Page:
• The stage manager is the real star of the show. Major hats off to all crew, including all the CBS pages who had to manage huge quantities of people.


  • Maybe hold off on buying the souvenir photos. When we got home, we discovered they posted them all online on their Facebook page…
  • All in all, enjoy yourself during your time there. And definitely keep your name tag afterward!

Rest in Peace, John Sweet

John Sweet wore cowboy boots to class and everyone teased him for it because who wears cowboy boots in Los Angeles? But he was from the south, and a real Southern gentleman at that, and I feel lucky to have had him as a teacher for one quarter.

A week and a half ago, through our program’s Facebook page, we found out that John had passed away during the holidays, right before the New Year. No further details are known at this time, but we know he was with family.

I debated writing this up for a while because to be completely honest, I didn’t feel justified in doing so. Others were closer to him, have known him longer and to a greater extent, and are feeling more pain than I am. They’ve been lucky enough to call themselves his colleagues or had the opportunity to take multiple classes with him. But the more I think about it, the fact that I’m heartbroken too is enough justification for me. At the very least, I needed to do this for myself. Writing is my catharsis, and anyone who knows me will agree.

Our Tuesday night classes, although long, were fun. I can’t stress that enough. John liked to keep the room loose, laughing, and supportive, and it helped that he had a witty sense of humor. In those ten weeks, I wrote a script about a pregnant nun, which he tentatively titled “Sister Naughty Ignatius.”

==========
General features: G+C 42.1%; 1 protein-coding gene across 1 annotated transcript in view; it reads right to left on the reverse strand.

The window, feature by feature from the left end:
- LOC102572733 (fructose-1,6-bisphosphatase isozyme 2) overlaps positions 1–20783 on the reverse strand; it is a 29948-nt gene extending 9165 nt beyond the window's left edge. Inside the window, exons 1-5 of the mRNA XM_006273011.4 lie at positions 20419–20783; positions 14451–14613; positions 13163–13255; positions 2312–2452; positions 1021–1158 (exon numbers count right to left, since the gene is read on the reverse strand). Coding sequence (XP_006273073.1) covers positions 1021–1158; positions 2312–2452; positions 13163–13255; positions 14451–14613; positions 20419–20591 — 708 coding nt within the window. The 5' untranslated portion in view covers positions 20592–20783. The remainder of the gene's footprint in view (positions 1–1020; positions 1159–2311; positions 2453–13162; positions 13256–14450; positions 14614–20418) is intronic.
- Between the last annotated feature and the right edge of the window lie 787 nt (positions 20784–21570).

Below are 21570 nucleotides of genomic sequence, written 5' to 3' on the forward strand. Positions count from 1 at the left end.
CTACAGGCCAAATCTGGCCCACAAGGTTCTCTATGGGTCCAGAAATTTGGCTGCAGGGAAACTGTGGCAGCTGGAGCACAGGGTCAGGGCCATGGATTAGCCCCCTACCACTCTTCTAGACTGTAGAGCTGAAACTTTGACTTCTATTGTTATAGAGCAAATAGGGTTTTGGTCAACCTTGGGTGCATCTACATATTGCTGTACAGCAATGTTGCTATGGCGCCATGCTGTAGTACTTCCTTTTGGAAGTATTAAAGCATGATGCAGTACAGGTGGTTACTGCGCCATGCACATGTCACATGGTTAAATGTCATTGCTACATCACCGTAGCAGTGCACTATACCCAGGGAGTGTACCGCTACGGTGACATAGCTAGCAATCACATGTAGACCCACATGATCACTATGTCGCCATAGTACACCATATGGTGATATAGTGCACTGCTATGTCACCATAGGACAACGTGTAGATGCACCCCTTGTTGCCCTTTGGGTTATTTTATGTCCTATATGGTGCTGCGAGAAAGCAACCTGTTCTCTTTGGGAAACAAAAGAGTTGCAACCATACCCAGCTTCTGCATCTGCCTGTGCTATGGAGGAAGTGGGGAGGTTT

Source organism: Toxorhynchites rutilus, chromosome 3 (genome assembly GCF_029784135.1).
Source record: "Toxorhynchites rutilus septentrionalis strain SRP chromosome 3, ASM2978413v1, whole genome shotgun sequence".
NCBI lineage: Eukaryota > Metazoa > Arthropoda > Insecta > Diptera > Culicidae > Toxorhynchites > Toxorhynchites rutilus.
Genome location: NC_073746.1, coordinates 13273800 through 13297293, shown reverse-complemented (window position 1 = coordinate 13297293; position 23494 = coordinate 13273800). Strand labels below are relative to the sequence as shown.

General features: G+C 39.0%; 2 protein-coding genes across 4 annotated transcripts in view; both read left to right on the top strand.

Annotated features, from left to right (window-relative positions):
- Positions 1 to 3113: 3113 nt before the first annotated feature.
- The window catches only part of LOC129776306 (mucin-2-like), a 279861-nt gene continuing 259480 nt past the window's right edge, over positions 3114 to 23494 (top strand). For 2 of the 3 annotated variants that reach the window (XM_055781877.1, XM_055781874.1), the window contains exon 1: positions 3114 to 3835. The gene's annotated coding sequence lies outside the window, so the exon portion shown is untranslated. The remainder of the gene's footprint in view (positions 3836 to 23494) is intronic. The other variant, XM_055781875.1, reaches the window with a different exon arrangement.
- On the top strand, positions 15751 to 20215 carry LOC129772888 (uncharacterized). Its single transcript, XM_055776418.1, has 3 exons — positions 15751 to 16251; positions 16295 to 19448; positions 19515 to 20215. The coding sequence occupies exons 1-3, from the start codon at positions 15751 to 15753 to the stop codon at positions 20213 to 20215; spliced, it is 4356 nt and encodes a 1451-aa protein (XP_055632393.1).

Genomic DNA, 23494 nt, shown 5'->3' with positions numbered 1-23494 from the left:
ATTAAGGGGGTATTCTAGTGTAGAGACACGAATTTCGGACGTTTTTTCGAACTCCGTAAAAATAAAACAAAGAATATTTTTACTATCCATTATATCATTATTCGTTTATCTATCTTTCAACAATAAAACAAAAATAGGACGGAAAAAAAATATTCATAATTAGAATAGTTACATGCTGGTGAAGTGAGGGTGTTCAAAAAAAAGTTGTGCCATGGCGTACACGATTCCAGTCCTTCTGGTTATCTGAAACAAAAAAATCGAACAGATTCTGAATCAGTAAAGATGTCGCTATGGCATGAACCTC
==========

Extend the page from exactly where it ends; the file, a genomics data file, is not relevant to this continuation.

Writing a script is hard. Writing a script in ten weeks is even harder. Halfway through the quarter, I realized I had no idea where my story was going and freaked out. I was stuck between two genres and couldn’t move past the first twenty pages. John spent almost an hour before class with me, listening to my struggles with the character and her motivations and guiding me back to shore. The next morning, he followed up with me to check in on how I was feeling. Without a doubt, he was the reason I was able to complete that script in ten weeks, and the commitment to his students is what I’ll remember most about him.

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John’s follow-up email

John was extremely personable too, and I think anyone who has met him can agree. After we submitted our final scripts, he and I jumped on a call over the summer to discuss notes for my upcoming rewrites, but we spent the majority of the time talking about his trip to Vietnam in the coming weeks and the potential layover in Korea. We reminisced about the class for a bit, surprised at how quickly it zoomed by. He briefly touched on his experience visiting San Francisco because I was back at home in the Bay Area by then.

I think what this all comes down to is John’s keen ability to touch each and every student he has taught. Anyone who goes into teaching does it because they love the level of interaction and influence that is involved, and I definitely saw that firsthand with John. I came out of his class a stronger, more confident writer than before, which speaks volumes about him as a teacher. I’m just shattered that I won’t be able to share future successes with him.